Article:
Athletes returned to the Queen Elizabeth Olympic Park for a special event commemorating ten years since London 2012.

Multiple champions Sir Chris Hoy and Ellie Simmonds were joined by a host of other Olympians and Paralympians for the anniversary celebrations.

Children from Gainsborough Primary School in Hackney also attended and one of its pupils, Rena Vasileva, read a poem My Journey through the Olympic Park.

She was then joined by Simmonds, Mayor of London Sadiq Khan and sprinter Christine Ohuruogu on stage to light the Paralympic cauldron once more.

Ohuruogu, who won silver in the 400m at London 2012 after winning gold in Beijing four years earlier, was born and raised in Stratford.

But she told guests she "never used to enjoy saying I grew up here".

"Growing up in Stratford was very different to the experiences I have now," Ohuruogu said.

Speaking to this paper, she elaborated on what she meant.

"I went to school in Romford and, growing up in east London, Romford is hugely different from Stratford.

"They had an ice skating rink, a huge shopping mall, all the things kids like to have growing up.

"Stratford we didn't really have anything like that so it paled into comparison to my friends living in leafy Romford.

"My home was my home and I've always loved my home but it was just very different. It really wasn't anything to shout about but now we have loads to shout about."

The park is continuing to undergo change ten years on from the Games.

This includes the development of East Bank, a cultural district which will feature a V&A museum and BBC music studios.

Ohuruogu said local people should "be at the core" of the park's future.

"We have suffered with the building of the Games and disruption to life", she said.

"But also when we talk about legacy, you don't want the Games to just affect a small amount of people. I think that's hugely unfair.

"We want the Games to be able to bring everybody along, make lives better for everyone, not just a select few.

"I'm happy that's been taken into consideration. I still think more can be done but it's a starting point."

Mr Khan said the community had been engaged in relation to East Bank.

He explained: "We've really tried hard to get local residents involved in the decisions that affect their community."

The mayor recalled to this paper that when he was first elected, residents had told him it was "like a spaceship landed in Stratford".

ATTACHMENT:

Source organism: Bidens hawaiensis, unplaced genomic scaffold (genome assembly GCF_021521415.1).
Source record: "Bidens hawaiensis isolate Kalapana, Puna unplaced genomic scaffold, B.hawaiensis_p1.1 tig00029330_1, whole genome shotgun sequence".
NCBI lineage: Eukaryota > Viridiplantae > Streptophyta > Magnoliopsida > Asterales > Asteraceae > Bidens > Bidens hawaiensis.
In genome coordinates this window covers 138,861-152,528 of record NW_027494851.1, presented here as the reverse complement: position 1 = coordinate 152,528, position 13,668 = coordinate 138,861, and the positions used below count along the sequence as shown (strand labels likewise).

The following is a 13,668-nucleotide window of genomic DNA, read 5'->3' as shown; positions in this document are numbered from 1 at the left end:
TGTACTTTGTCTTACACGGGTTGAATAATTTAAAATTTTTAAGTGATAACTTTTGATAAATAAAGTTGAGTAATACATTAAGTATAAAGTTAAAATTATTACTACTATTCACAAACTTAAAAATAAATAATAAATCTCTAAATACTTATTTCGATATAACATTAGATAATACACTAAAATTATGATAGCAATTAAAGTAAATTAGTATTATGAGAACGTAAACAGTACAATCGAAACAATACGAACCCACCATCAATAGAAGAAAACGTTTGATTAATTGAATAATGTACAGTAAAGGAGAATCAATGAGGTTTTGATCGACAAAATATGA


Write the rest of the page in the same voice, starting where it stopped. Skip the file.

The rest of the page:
He admitted the legacy of London 2012 "has not been perfect", adding: "There's lots of things I'm critical about.

"From not enough genuinely affordable homes, not enough grassroots sports investment and not enough involvement of local people.

"What we've tried to do since 2016 is make up lost ground."

During the event Mr Khan announced a £17m fund, in partnership with The London Marathon Charitable Trust and Sport England, to support young Londoners into sport and follow in the footsteps of the likes of Ohuruogu and Simmonds.

The multiple Paralympic champion won her two London 2012 golds in the Aquatics Centre, a pool she used as a training base for five years.

For her, the London Games showcased Paralympians as "professional athletes".

Simmonds told this paper: "It changed my life dramatically. I became a household name - the things I got to do, the opportunities I got to have.

"I would go back and relive 2012 in a heartbeat, it was just phenomenal.

"Tickets were sold, people wanted to come and watch Paralympic sport.

"Also the awareness that there are so many disabilities out there and we're not sob stories - we're here the same as everyone else."

Asked what she wanted the legacy to be in another ten years, she added: "For the Paralympics to be up there even more - not just in Britain but in the world."

As well as the athletes who took part in the ceremony, there were a number of performances.

These included the Games Maker Choir, made up of people who volunteered at London 2012.

The Patience J dance collective also delivered a routine and the Darryl Beeton and Co and Mimbre production Look Mum, No Hands! was showcased.

The Great Get Together, a free community event including music, dance, arts and sports, also took place in the park on Saturday (July 23) as part of the anniversary celebrations.